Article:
Hong Kong has No Responsibility to Satisfy the Needs of China

Apple Daily

28 March, 2013

<Hong Kong has No Responsibility to Satisfy the Needs of China>

香港沒有責任滿足中國

The statement made by CY Leung “Hong Kong will try her best to satisfy the needs of fellow Chinese” in the interview of Phoenix TV has induced a wave of negative comments. Hong Kongers are all asking: how about us? Who is there to satisfy our needs?

Firstly, under One Country Two Systems, Hong Kong only minds her own business and so is not responsible for the needs of China; Secondly, the formula powder issue in China is not an act of God, instead, it is an act of human. It is not a short-term problem but a long-term disorder, one is not able to take care of others in the long run. Thirdly, Hong Kong is just a small city with a population of seven million, while China’s market is facing a population of 1.3 billion, the demands of both markets are not parallel at all; Fourthly, there is almost no agriculture and manufacturing in Hong Kong, let alone milk production, there is no way to produce milk to satisfy the needs of China; Fifthly, Hong Kong purchases formula powder through re-export trade, and the countries of origin, including Britain, Germany and the Netherlands, are all facing the shortage of formula powder. Even the milk producing countries do not have enough stock, how can Hong Kong possibly supplying China with formula powder out of nothing? Sixthly, there are only a few brands in China that are facing a shortage, China’s market even supplies the brands that are out of stock in Hong Kong, with a higher retail price.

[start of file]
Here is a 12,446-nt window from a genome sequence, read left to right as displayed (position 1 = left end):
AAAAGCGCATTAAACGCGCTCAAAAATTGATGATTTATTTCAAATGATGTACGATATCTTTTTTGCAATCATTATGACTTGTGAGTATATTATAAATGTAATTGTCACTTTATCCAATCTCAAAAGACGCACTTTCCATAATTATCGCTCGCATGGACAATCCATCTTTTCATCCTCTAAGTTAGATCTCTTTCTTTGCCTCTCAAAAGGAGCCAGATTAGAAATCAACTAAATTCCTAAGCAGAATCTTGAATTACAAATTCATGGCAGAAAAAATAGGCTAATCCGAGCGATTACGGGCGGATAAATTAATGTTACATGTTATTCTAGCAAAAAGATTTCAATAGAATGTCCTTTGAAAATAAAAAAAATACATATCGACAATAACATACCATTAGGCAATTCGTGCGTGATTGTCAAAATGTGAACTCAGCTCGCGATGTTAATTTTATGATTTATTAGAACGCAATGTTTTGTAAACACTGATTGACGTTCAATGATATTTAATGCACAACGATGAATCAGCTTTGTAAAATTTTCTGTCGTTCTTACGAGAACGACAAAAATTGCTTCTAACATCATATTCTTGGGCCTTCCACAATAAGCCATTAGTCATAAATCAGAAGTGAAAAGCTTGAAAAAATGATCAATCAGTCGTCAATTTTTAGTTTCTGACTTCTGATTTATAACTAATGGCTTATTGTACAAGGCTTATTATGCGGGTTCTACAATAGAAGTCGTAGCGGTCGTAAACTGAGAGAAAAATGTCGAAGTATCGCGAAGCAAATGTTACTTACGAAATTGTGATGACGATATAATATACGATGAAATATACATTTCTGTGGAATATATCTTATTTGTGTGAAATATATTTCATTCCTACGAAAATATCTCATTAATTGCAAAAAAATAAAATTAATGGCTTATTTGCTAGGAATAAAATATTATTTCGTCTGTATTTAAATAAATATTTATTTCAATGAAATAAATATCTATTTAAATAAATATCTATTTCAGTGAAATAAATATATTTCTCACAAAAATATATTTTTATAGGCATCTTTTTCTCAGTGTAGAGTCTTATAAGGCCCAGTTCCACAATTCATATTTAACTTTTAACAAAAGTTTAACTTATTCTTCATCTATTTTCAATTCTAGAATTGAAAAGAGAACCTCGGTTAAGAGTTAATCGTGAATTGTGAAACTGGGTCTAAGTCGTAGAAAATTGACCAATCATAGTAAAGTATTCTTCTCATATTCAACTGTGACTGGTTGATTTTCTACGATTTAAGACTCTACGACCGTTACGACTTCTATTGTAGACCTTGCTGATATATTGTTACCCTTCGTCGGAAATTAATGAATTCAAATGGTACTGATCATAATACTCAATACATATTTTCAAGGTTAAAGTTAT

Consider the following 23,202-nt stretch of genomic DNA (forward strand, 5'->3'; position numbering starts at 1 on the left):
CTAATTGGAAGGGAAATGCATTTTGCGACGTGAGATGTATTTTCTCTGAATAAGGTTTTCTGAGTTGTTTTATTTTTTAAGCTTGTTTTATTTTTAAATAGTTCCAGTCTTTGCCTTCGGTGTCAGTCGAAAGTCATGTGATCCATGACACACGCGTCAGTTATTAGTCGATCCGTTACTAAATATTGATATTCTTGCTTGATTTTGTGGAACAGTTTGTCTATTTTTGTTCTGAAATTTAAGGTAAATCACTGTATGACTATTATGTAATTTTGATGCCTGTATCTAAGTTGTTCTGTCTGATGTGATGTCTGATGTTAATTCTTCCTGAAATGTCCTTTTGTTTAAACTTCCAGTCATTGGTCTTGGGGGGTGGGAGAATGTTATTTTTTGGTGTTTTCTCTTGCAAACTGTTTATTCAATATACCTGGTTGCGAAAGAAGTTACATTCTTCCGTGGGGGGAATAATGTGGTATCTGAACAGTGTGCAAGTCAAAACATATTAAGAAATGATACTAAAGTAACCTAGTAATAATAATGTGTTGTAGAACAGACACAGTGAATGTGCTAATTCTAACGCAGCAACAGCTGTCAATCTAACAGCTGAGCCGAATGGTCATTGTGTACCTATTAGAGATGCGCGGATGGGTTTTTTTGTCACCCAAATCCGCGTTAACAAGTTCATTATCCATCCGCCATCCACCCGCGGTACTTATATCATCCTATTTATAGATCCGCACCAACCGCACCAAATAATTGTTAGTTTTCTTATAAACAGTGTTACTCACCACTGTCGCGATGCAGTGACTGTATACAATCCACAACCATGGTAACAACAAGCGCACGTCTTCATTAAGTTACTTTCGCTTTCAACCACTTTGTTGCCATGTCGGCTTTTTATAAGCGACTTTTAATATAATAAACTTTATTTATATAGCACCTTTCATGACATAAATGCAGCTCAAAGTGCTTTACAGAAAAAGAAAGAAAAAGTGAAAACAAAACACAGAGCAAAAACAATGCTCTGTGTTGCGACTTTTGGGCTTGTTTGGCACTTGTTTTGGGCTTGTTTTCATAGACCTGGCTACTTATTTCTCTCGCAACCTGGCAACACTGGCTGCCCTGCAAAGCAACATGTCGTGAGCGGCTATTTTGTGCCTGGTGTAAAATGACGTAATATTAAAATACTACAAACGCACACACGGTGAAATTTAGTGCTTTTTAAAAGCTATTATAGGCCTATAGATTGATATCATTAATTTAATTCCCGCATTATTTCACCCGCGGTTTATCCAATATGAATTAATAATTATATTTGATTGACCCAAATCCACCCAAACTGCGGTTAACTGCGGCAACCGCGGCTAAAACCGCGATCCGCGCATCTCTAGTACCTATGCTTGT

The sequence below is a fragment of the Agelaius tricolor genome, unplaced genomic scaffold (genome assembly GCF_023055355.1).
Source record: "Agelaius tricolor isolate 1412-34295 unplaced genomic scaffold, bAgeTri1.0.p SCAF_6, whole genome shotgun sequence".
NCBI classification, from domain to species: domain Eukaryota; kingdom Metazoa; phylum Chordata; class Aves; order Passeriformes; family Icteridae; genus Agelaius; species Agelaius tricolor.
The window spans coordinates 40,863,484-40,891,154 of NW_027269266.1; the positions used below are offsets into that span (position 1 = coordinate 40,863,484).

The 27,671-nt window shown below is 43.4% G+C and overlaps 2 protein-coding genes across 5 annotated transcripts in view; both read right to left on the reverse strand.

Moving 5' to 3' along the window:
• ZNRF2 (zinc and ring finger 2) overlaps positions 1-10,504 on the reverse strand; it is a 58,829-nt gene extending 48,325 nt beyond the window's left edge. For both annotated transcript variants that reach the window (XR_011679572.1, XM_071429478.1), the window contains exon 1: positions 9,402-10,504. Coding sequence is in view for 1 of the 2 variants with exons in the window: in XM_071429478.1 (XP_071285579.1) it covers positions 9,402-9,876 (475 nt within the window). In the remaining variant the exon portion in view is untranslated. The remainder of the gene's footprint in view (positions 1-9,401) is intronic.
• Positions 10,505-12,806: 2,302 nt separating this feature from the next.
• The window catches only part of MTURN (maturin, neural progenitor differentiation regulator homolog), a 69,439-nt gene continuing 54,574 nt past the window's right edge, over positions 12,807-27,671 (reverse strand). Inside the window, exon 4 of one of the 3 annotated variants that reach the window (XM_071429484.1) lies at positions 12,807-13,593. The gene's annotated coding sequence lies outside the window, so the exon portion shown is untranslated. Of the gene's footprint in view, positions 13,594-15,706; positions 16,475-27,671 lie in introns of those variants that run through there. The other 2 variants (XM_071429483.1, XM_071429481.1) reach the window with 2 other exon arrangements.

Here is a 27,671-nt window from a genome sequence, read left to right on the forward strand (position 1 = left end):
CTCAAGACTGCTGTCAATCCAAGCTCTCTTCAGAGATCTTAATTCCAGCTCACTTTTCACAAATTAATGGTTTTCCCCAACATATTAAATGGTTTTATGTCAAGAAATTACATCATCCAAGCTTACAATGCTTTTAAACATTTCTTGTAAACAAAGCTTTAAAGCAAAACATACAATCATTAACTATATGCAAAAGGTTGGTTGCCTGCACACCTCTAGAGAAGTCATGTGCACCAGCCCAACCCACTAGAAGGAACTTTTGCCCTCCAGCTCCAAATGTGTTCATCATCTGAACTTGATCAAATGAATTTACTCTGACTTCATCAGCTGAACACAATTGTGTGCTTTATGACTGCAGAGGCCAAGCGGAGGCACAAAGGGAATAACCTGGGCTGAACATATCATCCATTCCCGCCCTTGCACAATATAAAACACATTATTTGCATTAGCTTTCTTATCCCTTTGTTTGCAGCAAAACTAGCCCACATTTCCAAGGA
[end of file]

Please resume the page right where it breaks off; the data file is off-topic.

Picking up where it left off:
On the other hand, the world’s media has reported that the “export restriction” on formula powder in Hong Kong has caused turmoil in Europe: Supermarkets in the Netherlands stringently enforce restrictions on selling formula powder of one to two cans since March, but are still facing a shortage; in Germany, it has become catastrophic due to lack of preparation. All of the stock has been purchased, while formula powder manufacturers have told reporters that all the production lines in the factories have been running 24 hours a day with only 5 days off a year, nevertheless they are receiving almost 2,000 complaints about shortage of supply every week; Britain’s large supermarkets have started to monitor those involved in large scale buying activities, put them on a blacklist and block their purchasing account, they would rather not doing any businesses with them. These all show that the formula powder manufacturing countries are all incapable of satisfying the needs of China market, I have a question for CY Leung: where else do we have the formula powder to sell to China?

China nowadays is not a country with no money and resources, quite the contrary: it is a “superpower’ which purchased munitions from Russia at the price of US$27 billion with complete ease. The Communist Party spends several hundred of billion dollars on “stabilisation” every year to monitor and arrest dissidents! But after all, even Wang Guangya in China (editor’s note: Wang is a Chinese diplomat who is Director of the Hong Kong and Macau Affairs Office of the State Council of the People’s Republic of China) has to purchase formula powder from overseas; who created this evil situation?

That a re-export restriction in Hong Kong can cause such a turmoil in the European formula powder market clearly shows the unbearable pressure Hong Kong itself is facing. Once the government stops the restriction, Hong Kong will immediately face a shortage in the supply of formula powder. It is an utter disgrace for the Hong Kong government to satisfy the needs of China at the expense of Hong Kong and Hong Kong people! The four basic needs of Hong Kong people, that is clothing, food, shelter and transportation (sic), are not fully catered for, but the government just focuses on China and its needs. Hong Kong people feel more and more that after 1997, Hong Kong has really turned into a colony — a colony of China. That is why, with no doubt, Hong Kongers are longing for change.

Kay Lam
Commentator

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